There is one word to describe Sicily, uttered by my favorite, fictitious Sicilian: Inconceivable.
But first, an introduction to Italy itself, before we get to its largest island. Italy is a young country of about 150 years, forged from several very different states. Hence, there are tremendous differences between regions and cities in the country. Italy, I’ve heard it said, roughly follows a North-South continuum. The Northern most city, Milan, is the richest, least stereotypical, most secular and by far the most cosmopolitan—People have told me it’s almost like a city from Germany or France. Rome, in the middle of the continuum, is a nice mix, but a bit of a tourist trap. But then you hit Naples and that’s where people say, “Oh! Here are the stereotypes.” And that’s normally where the story ends.
Except you can go farther South. Once you hit Palermo, that’s when things get…interesting.
The first phrase that came to my mind when I touched down in Palermo, Sicily: It’s a first-world Mexico. Stacks upon stacks of rough, Latin-style domiciles and tenements dominate the hillsides of the Mediterranean port, resembling a tide of advanced favelas. The roads look straight out of Mad Max and the traffic is even worse. Traffic laws are mere guidelines as cars swerve in and out of lanes, easily 20, 30, even 40 kilometers over the speed limit. Did I mention that when drivers deign to use their blinker, it’s reversed? The left light blinks when they merge right!
The city streets themselves are cobblestone, cracked and worn from heavy foot traffic and corrosive sea air, looking like they haven’t had a decent repair job since Mussolini was in power. Stray dogs and their excrement roam the streetsof Palermo with reckless abandon. The walls of the sandstone buildings are covered with graffiti and gang tags. Windows have bars on them and police patrol the streets with sub-machine guns. The places you can’t safely go after dark outnumber the places which you can, to say the least.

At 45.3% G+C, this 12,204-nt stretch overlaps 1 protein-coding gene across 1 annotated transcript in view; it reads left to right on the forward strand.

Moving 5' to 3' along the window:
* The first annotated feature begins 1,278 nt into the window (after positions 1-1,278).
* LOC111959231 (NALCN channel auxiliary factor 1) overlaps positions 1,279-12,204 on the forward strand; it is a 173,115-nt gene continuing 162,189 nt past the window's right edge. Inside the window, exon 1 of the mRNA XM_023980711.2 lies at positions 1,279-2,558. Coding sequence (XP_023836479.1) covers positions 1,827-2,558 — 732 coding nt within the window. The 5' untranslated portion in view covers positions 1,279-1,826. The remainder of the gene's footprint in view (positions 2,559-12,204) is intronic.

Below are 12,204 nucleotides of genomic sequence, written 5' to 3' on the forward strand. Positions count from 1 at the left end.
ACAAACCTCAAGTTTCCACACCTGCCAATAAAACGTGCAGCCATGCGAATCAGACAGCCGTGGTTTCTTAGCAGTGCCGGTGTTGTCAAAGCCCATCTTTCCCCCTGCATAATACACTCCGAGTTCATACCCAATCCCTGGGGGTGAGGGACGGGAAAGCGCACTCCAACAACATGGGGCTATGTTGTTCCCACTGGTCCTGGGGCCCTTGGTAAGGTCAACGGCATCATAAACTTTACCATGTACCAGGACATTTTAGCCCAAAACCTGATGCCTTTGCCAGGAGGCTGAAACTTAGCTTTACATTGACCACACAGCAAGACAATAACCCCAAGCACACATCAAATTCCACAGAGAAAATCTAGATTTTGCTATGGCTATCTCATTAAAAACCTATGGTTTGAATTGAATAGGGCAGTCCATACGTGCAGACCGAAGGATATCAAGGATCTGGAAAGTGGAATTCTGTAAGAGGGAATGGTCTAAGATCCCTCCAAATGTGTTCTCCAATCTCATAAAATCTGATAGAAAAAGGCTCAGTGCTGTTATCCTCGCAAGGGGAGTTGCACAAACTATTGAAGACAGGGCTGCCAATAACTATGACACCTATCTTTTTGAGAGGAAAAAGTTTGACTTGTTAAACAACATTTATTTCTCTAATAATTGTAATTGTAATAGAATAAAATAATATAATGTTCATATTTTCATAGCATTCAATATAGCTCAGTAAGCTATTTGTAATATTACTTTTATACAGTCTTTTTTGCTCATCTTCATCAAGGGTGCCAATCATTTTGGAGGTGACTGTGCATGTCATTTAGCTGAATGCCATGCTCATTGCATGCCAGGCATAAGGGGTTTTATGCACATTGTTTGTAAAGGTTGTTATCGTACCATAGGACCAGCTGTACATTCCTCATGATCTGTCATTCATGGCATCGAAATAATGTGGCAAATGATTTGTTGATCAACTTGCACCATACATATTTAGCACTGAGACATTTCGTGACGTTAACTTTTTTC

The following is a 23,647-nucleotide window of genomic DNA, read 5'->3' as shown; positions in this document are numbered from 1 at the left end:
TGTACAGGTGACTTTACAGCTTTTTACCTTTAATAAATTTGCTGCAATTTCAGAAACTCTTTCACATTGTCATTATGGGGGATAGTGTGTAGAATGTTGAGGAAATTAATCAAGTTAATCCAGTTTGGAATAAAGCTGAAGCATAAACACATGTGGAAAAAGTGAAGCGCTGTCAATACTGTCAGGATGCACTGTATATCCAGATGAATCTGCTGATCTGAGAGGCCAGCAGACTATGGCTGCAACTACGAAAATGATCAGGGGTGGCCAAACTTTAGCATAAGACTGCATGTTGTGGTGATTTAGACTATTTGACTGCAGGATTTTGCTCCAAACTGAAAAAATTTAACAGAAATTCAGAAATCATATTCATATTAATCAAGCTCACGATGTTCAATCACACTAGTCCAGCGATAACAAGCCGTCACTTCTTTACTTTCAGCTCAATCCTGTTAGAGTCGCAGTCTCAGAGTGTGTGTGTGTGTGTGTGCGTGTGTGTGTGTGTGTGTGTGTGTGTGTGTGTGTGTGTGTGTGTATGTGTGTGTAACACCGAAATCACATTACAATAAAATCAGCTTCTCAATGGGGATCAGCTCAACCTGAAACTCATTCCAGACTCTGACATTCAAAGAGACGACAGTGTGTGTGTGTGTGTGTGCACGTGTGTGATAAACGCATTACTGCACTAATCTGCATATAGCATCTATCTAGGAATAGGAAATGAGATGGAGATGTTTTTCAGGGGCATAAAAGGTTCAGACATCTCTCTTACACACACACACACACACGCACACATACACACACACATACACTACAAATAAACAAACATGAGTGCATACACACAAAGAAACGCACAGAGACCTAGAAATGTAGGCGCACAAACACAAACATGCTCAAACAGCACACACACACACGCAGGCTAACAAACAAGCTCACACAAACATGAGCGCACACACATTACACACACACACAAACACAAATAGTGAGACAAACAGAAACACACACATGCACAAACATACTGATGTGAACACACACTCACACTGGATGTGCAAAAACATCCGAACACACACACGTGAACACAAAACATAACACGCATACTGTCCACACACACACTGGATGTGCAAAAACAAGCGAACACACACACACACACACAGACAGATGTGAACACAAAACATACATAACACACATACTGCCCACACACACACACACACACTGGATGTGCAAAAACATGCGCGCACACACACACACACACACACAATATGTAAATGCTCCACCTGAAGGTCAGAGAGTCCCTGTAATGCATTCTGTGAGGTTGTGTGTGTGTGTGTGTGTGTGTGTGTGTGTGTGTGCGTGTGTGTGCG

Sounds a little bit like Tijuana, right? Yet, here’s where the First-World comes in. All the cars are sparkling Fiats, Mercedes, BMWs and good old Fords. They just happen to sport the battle scars of the vehicular warfare that is Palermo rush hour. Regularly you would see women who look straight off the runway walking down streets that make Detroit look cheery. Or, for example, take the run-down Latin buildings. On the outside, they look like something out of a Vice Documentary. But on the inside, they are immaculate. Small corner stores are beautiful, with inlaid tile and bright coats of paint. My BnB I stayed at, for example, looked like hell on the outside, complete with bars on the windows. Yet on the inside, it was gorgeous, roomy, and above all, clean. Go figure.
Furthermore, take every Italian stereotype you can think of and amplify it by ten. Dining habits? Dinner starts at 9 and goes ’til midnight, with five courses being light. Speaking style? I felt like I was watching interpretive dance when I spoke with people. Religiosity? Trust me, the amount of Jesus I saw rivaled the Bible Belt. Of course, I could go on for ages.
The constant dichotomies I witnessed over my week in Palermo and the surrounding areas of the isle of Sicily boggled my mind. Whether it be trekking through winding, sketchy streets to find a 12th century castle in the center of town or visiting gorgeous plazas filled to the brim with beggars and street hawkers, the contrast between plenty and poverty was constant.
This is not to say I disliked the town—quite the contrary, actually. I had a wonderful time in Palermo and had fantastic experiences on the daily, as you, my dear reader, will see over the next few days.